The Mulgara, a seriously cute looking but also a ferocious predator that sucks the brains out of its prey. Picture: Ayesha Tulloch, University of Sydney
The Mulgara, a seriously cute looking but also a ferocious predator that sucks the brains out of its prey. Picture: Ayesha Tulloch, University of Sydney

Australia’s extinction crisis

THEY'RE critters you might never have come across but that doesn't mean they still don't need our protection.

Take the mulgara, for example, a cute looking but ferocious predator found in arid Australia that sucks the brains out of its prey.

They help maintain health and diversity in animal populations but are currently listed as nationally vulnerable.

Bush Heritage Australia is calling for better protection for 'keystone and indicator species' across the country, such as this small Queensland-based carnivore, as well as the more commonly know greater bilby of Western Australia or the lesser known spider orchid in Victoria.

Protecting their populations will allow hundreds of our native species to thrive.

Most people wouldn’t have heard of this little mulgara but Bush Heritage has listed it as a key species we need to protect. Picture: Ayesha Tulloch, University of Sydney
Most people wouldn’t have heard of this little mulgara but Bush Heritage has listed it as a key species we need to protect. Picture: Ayesha Tulloch, University of Sydney

 

The greater bilby is listed as a vulnerable keystone species, with its close relative the lesser bilby made extinct in the 1950s. It’s important for the ecosystem because of the pits it creates that allow for water penetration. Picture: Bruce Thomson
The greater bilby is listed as a vulnerable keystone species, with its close relative the lesser bilby made extinct in the 1950s. It’s important for the ecosystem because of the pits it creates that allow for water penetration. Picture: Bruce Thomson

The other species in the list of five include the brolga, a wetland crane in New South Wales, and the honey-possum found in WA.

A recent national survey by Bush Heritage has revealed that more than two-thirds of Australians believe our extinction crisis will worsen but the good news is more than half

believe we can reverse the damage done to our environment.

Bush Heritage has identified five species around the country that are intrinsic to their landscape.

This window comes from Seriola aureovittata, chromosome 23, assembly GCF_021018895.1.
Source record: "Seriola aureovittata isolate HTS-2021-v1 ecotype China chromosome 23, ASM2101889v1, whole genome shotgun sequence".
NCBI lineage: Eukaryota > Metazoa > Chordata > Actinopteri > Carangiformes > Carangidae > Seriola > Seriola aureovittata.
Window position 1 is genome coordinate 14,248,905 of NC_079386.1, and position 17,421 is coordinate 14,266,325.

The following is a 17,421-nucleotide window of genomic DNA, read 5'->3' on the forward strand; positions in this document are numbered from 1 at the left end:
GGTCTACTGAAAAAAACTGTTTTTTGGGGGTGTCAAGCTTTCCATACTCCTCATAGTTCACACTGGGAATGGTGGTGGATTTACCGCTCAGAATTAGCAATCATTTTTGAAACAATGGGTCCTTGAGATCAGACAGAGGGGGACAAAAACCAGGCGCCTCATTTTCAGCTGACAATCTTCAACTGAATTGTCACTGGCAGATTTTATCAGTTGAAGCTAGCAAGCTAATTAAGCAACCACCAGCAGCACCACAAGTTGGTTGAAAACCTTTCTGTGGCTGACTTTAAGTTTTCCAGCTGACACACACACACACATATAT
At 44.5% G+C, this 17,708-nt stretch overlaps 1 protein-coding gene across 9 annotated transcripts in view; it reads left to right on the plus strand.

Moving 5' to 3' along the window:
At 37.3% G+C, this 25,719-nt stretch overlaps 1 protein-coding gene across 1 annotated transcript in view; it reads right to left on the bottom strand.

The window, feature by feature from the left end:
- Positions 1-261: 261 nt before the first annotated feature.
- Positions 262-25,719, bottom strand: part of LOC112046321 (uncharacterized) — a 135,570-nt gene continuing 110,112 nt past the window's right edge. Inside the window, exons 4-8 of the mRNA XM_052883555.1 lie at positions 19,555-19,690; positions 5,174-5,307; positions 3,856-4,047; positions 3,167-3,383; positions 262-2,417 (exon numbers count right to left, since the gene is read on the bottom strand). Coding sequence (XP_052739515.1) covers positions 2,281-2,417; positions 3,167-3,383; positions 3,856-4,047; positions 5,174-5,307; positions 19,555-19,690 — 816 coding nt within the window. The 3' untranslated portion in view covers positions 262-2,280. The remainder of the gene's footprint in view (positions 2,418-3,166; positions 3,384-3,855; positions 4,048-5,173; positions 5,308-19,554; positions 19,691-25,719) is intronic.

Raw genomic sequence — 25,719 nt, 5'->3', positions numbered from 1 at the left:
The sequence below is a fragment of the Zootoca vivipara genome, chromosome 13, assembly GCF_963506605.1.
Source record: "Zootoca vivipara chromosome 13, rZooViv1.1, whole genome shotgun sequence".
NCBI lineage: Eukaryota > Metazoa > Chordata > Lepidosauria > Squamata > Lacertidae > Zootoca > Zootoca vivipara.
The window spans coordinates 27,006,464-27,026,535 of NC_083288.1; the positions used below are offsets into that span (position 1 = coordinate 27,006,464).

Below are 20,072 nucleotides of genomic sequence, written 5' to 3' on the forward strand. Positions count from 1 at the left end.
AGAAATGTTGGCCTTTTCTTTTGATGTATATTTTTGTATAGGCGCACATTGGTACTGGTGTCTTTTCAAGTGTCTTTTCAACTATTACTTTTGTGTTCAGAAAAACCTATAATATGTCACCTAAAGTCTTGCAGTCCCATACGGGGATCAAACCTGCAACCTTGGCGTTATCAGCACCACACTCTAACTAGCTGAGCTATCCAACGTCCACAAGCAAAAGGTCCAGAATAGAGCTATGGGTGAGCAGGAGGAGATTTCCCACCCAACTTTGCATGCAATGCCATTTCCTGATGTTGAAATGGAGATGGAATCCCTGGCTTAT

By protecting and restoring their habitats, and minimising the threats they face, hundreds of other species will be prevented from edging closer to extinction.

The name 'keystone species' comes from a reference to a central stone that keeps an arch from crumbling.

In other words, an ecosystem can crumble if you remove a particular species from the landscape.

Indicator species are like a canary in the coalmine - if they disappear, we know that something is seriously wrong with that habitat's health.

 

These small, stunning flowers often go unseen and can disappear in a landscape before we even realise. The red cross spider orchid is listed as vulnerable. Picture: Stuart Mill
These small, stunning flowers often go unseen and can disappear in a landscape before we even realise. The red cross spider orchid is listed as vulnerable. Picture: Stuart Mill

 

With their elaborate courtship dance, brolgas are one of Australia’s most iconic birds. They rely on wetlands and indicate our effectiveness in water management. Picture: Ross Bray
With their elaborate courtship dance, brolgas are one of Australia’s most iconic birds. They rely on wetlands and indicate our effectiveness in water management. Picture: Ross Bray

Dr Rebecca Spindler said this was a far smarter and more effective approach to conservation.

"When it comes to stemming the nation's extinction rate, the old healthcare adage 'prevention is better than cure' is equally applicable," she said.

"We shouldn't be waiting for the bellwether signal that a species is listed as endangered before acting; we need to be protecting habitat well before that stage.

"It will cost less money, and improve success rates if we aim to follow this strategy."

Australia's threatened species list is growing, with our country among seven nations carrying more than half of all global species loss.

Bush Heritage is hoping to invest more than $2.2 million over the next 12 months to protect the habitats of these species, and is calling on the public for their support and donations.

They are also undertaking several other key conservation projects this year including fire management, feral control, revegetation, weed control and managing grazing pressure.



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